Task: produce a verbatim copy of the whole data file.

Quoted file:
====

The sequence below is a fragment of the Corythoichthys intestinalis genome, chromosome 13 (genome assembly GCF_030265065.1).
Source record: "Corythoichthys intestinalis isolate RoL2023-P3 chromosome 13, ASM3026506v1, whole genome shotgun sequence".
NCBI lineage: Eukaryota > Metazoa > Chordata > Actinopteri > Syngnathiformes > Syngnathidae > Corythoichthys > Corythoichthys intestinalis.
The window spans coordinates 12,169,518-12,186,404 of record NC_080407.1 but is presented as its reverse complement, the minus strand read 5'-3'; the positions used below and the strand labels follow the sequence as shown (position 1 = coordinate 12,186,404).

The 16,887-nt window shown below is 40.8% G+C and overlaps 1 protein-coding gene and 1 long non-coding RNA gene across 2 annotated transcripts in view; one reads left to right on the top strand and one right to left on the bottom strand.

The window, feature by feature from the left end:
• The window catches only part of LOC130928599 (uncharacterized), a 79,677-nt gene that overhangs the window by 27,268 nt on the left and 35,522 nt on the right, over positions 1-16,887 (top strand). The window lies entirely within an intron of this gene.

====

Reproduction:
The sequence below is a fragment of the Corythoichthys intestinalis genome, chromosome 13 (genome assembly GCF_030265065.1).
Source record: "Corythoichthys intestinalis isolate RoL2023-P3 chromosome 13, ASM3026506v1, whole genome shotgun sequence".
NCBI lineage: Eukaryota > Metazoa > Chordata > Actinopteri > Syngnathiformes > Syngnathidae > Corythoichthys > Corythoichthys intestinalis.
The window spans coordinates 12,169,518-12,186,404 of record NC_080407.1 but is presented as its reverse complement, the minus strand read 5'-3'; the positions used below and the strand labels follow the sequence as shown (position 1 = coordinate 12,186,404).

The 16,887-nt window shown below is 40.8% G+C and overlaps 1 protein-coding gene and 1 long non-coding RNA gene across 2 annotated transcripts in view; one reads left to right on the top strand and one right to left on the bottom strand.

The window, feature by feature from the left end:
• The window catches only part of LOC130928599 (uncharacterized), a 79,677-nt gene that overhangs the window by 27,268 nt on the left and 35,522 nt on the right, over positions 1-16,887 (top strand). The window lies entirely within an intron of this gene.